I prefer to speak of a single data model (broadest scope, full detail) and its physical implementation (probably in several databases). Of course, we do not develop it all at once, but rather in a continuing series of data modeling projects. The resulting product of each data modeling project gets folded into the one, all encompassing (enterprise-wide), fully detailed data model. That model evolves over time. To be sure, that model exists in all organizations today – except that it is fragmented, and that is OK.

    We must distinguish the (underlying) data model from its presentation. Humans cannot comprehend a complete data model in all its detail (a computer can!). In fact, given the limitations of present day DBMSs, some of the important ‟details‟ are not even included in the physical, implemented model, simply because we can‛t, or perhaps we express and enforce them in code (triggers and stored procedures). So we must adopt strategies to enable people to understand a data model. One strategy is abstraction, or leaving out detail (call it ‟vertical abstraction‟). Another strategy is partitioning when we present a part of the whole model (call it horizontal abstraction). Now, you want to present an enterprise data model, take the whole thing and remove a bunch of detail. The underlying model remains unchanged. You want to present a model for a particular domain, then take that piece of the full model, which in turn can be presented at increasing levels of abstraction (decreasing detail). Abstraction and partitioning are issues of presentation, not issues of modeling.

    In fact, I would argue that the presentation (documentation) of a data model should begin at a very high level of abstraction. In practice, I have never found a data model that could not be reduced to one or two major entities – that is where you begin the presentation to humans, and then gradually unfold the detail down to the level of interest to them. For example, business users may not be interested in the physical encoding of data item values, or in which fields are indexed. At a higher level, they may not need to know where the foreign keys are since that is simply a particular way to represent relationships in a relational database. At some level it may not be important that they know the identifiers used – the model simply shows a population of a particular entity/object. We know that at some point we must find a way (a surrogate) to uniquely identify the members of the population, but that is not necessary to understand the model. And when are the integrity constraints (business rules) important?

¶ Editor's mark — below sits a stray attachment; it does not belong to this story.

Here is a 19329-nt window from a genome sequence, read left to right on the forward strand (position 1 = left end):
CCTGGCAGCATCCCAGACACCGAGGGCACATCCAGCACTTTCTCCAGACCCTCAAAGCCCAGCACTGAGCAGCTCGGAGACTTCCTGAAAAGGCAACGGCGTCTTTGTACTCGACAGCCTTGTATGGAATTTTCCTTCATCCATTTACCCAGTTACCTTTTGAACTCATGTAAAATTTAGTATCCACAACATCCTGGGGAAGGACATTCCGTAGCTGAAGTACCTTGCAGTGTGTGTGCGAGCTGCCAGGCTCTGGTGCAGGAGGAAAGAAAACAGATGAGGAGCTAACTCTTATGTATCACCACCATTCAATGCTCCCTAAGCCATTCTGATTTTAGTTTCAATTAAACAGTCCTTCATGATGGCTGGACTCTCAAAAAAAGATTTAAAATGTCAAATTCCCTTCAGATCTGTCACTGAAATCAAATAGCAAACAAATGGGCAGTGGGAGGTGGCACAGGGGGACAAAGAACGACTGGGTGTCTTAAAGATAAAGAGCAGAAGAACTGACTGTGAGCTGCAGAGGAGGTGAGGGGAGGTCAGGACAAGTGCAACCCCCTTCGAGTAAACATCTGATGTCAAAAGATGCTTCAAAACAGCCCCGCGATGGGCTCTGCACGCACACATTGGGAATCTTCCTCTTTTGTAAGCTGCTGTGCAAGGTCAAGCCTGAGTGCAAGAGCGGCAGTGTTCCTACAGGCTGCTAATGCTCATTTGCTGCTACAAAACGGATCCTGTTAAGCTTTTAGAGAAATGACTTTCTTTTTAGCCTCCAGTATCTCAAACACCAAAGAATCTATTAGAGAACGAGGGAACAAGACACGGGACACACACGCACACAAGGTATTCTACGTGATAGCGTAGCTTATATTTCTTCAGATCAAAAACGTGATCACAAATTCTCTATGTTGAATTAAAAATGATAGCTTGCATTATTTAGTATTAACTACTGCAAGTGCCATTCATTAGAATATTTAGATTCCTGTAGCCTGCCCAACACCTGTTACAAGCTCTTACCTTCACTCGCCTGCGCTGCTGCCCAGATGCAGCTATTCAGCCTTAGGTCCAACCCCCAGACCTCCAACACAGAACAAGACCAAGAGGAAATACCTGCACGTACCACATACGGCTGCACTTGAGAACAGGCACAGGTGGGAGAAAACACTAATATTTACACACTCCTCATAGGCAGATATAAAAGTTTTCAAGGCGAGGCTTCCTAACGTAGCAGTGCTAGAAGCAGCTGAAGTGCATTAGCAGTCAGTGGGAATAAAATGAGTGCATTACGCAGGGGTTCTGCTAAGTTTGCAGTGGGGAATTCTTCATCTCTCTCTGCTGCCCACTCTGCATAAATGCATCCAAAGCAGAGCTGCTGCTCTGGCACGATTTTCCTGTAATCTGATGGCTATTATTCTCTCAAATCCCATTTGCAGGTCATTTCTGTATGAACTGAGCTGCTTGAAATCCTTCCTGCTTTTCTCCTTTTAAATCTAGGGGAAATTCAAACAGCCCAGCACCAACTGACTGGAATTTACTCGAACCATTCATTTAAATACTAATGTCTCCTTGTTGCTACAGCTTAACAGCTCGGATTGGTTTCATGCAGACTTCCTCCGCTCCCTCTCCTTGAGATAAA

In conclusion, let‛s not classify data models on the basis of presentation choices. Which ever level you are at in the Pyramid, there is still one underlying, enterprise-wide (or more), fully detailed model. The implication in the Pyramid is that there are different models at each level. There are not. If we persist in using the Pyramid, lets call it what it is: layers of presentation (of models), not layers (or types) of models.

    • George McGeachie Says:

      Thanks for all the extra words, Gordon. You make up for my habitual lack of verbosity. I don’t know if any tool vendors have attempted to move from layers of models to layers of presentation, but I know it would be difficult to achieve without re-architecting their tools, and moving away from the model-focused view that they all have. I have seen a repository-based tool that regards entities, processes etc as independent objects, not relying on a model for context, but that still doesn’t provide the ability to create or navigate abstractions. I did overhear a discussion on the topic at EDW a few years ago, but nothing came of it.

  3. Michelle Poolet Says:

    Sweet, concise, and visually, quite compelling…great job!

    • George McGeachie Says:

      Thanks, it’s a shame most vendors of data modelling tools only focus on the bottom two layers

      • Gordon Everest Says:

        Yes, every tool should provide abstraction mechanisms which can be used to decrease the level of detail when presenting a data model to humans in such as way that they can comprehend it.